9:25am: Glasnow will actually debut tomorrow against the Cardinals, Olney now tweets. Rob Biertempfel of the Pittsburgh Tribune-Review tweets that Glasnow’s promotion was in part driven by uncertainty surrounding Niese’s left knee. Niese’s start has been pushed from Thursday to Sunday, and he’s being examined in Pittsburgh today.
The 22-year-old Glasnow entered the season rated as a consensus top 15 prospect throughout the game and has worked to a 1.78 ERA through 96 innings at the Triple-A level this season. While he’s averaged 10.6 strikeouts per nine innings pitched in that time, he’s also averaged 4.9 walks per nine, so there are certainly some control issues that need to be further smoothed out. That high walk rate notwithstanding, Glasnow has yielded just 13 hits over his past 40 frames.
Entering the season, Baseball America rated Glasnow as the No. 14 prospect in baseball, writing that he featured a fastball that sits 94-96 mph but tops out at 99 mph and appears even faster than that to hitters due to his 6’8″ frame. Glasnow also offers a curve and a changeup, the former of which BA termed “unhittable when he has command of it.” MLB.com’s Jonathan Mayo and Jim Callis rated Glasnow as the No. 10 prospect and praised his clean delivery but noted that he struggles to consistently repeat it due to his size. ESPN’s Keith Law ranked him fourth on his midseason update of the game’s Top 25 prospects, calling him a future ace. Virtually any scouting report one can find on Glasnow agrees that his ceiling is that of a top-of-the-rotation starter, and the Pirates undoubtedly have visions of Glasnow and fellow top prospect Jameson Taillon joining current ace Gerrit Cole atop their rotation for the next several years in their perfect-world scenario.
Pittsburgh currently has Cole, Taillon and Ryan Vogelsong on the Major League disabled list, so the need for some rotation help is understandable. Those injuries, combined with struggles from veterans such as Francisco Liriano and Jon Niese, have led to season-long rotation problems. As such, the Bucs have had to dip into their farm system on multiple occasions to help patch things up; Pittsburgh received four good innings from left-hander Steven Brault in his big league debut yesterday and, and rookie right-hander Chad Kuhl has also made a pair of starts in the past week. The overall results for the starting staff haven’t been pretty, as Pirates starters rank 20th in the Majors with a 4.67 ERA and 21st with 464 innings thrown. Glasnow will become the 11th player to make a start for the team in 2016.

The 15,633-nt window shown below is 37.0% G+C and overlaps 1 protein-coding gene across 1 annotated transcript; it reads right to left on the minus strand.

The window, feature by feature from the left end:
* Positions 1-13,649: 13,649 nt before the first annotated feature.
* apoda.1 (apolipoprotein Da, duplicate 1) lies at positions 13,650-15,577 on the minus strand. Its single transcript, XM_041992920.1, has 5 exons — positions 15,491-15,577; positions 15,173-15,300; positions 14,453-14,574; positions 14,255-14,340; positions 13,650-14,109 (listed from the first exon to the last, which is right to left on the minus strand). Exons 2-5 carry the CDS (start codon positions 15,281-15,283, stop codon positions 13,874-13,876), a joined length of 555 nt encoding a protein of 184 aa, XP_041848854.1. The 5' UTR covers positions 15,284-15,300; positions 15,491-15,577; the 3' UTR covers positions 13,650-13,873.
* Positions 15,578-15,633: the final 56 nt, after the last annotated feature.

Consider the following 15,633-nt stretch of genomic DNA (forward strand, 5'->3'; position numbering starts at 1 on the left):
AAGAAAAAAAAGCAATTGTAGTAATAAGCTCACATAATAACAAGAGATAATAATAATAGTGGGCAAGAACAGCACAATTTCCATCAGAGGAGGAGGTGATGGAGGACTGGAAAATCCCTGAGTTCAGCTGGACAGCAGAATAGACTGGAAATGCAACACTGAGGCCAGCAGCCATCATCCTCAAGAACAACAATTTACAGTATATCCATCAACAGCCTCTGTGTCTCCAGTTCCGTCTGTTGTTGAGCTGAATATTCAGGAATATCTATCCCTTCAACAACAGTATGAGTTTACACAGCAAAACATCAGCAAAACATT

Innings don’t figure to be as significant of an issue with Glasnow as they are with Taillon, who didn’t pitch in 2014-15 due to injuries. However, Glasnow did total a fairly limited 109 1/3 innings last season between Double-A and Triple-A (an ankle injury cost him about a month of the season), and his career-high for innings pitched came back in 2014, when he totaled 143 2/3 frames between Class-A Advanced and the Arizona Fall League. As such, the Bucs will probably keep an eye on his workload moving forward.
Exactly how he factors into the rotation plans moving forward is yet unclear — this could be a spot start, or Glasnow could make regular starts with innings/pitch limits moving forward — but given the team’s injuries and the presence of Brault and Kuhl in the current rotation picture, it certainly seems possible that there’s a permanent spot to be won. If Glasnow is indeed in the Majors to stay, he’d be controllable through the 2022 season and would not be eligible for arbitration until after the 2019 season. He won’t sniff Super Two eligibility as it stands right now, as he’d finish the year with 87 days of Major League service time if he’s promoted on Friday and sticks through season’s end.
Photo courtesy of USA Today Sports Images.